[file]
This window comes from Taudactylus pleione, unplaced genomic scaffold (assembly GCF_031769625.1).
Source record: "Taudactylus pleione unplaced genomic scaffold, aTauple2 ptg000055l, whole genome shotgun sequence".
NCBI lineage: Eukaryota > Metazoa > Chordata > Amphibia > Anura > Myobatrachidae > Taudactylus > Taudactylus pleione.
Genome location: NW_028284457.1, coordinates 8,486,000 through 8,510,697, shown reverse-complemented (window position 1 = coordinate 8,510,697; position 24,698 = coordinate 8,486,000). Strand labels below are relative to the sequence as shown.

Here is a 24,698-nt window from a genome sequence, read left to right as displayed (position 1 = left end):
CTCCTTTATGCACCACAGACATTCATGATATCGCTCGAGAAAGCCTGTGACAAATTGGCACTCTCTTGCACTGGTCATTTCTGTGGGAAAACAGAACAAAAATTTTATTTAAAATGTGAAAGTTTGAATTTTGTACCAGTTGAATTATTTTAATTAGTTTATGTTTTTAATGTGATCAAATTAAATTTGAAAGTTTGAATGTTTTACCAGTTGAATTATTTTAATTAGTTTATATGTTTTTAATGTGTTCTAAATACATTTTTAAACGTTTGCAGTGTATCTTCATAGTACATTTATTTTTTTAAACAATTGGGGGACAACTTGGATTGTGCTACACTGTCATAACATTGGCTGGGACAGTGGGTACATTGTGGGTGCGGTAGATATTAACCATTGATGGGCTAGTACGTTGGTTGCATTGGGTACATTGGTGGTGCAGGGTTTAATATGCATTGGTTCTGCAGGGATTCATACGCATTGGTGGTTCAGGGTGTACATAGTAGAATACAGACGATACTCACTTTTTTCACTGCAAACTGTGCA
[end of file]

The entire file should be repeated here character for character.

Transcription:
This window comes from Taudactylus pleione, unplaced genomic scaffold (assembly GCF_031769625.1).
Source record: "Taudactylus pleione unplaced genomic scaffold, aTauple2 ptg000055l, whole genome shotgun sequence".
NCBI lineage: Eukaryota > Metazoa > Chordata > Amphibia > Anura > Myobatrachidae > Taudactylus > Taudactylus pleione.
Genome location: NW_028284457.1, coordinates 8,486,000 through 8,510,697, shown reverse-complemented (window position 1 = coordinate 8,510,697; position 24,698 = coordinate 8,486,000). Strand labels below are relative to the sequence as shown.

Here is a 24,698-nt window from a genome sequence, read left to right as displayed (position 1 = left end):
CTCCTTTATGCACCACAGACATTCATGATATCGCTCGAGAAAGCCTGTGACAAATTGGCACTCTCTTGCACTGGTCATTTCTGTGGGAAAACAGAACAAAAATTTTATTTAAAATGTGAAAGTTTGAATTTTGTACCAGTTGAATTATTTTAATTAGTTTATGTTTTTAATGTGATCAAATTAAATTTGAAAGTTTGAATGTTTTACCAGTTGAATTATTTTAATTAGTTTATATGTTTTTAATGTGTTCTAAATACATTTTTAAACGTTTGCAGTGTATCTTCATAGTACATTTATTTTTTTAAACAATTGGGGGACAACTTGGATTGTGCTACACTGTCATAACATTGGCTGGGACAGTGGGTACATTGTGGGTGCGGTAGATATTAACCATTGATGGGCTAGTACGTTGGTTGCATTGGGTACATTGGTGGTGCAGGGTTTAATATGCATTGGTTCTGCAGGGATTCATACGCATTGGTGGTTCAGGGTGTACATAGTAGAATACAGACGATACTCACTTTTTTCACTGCAAACTGTGCA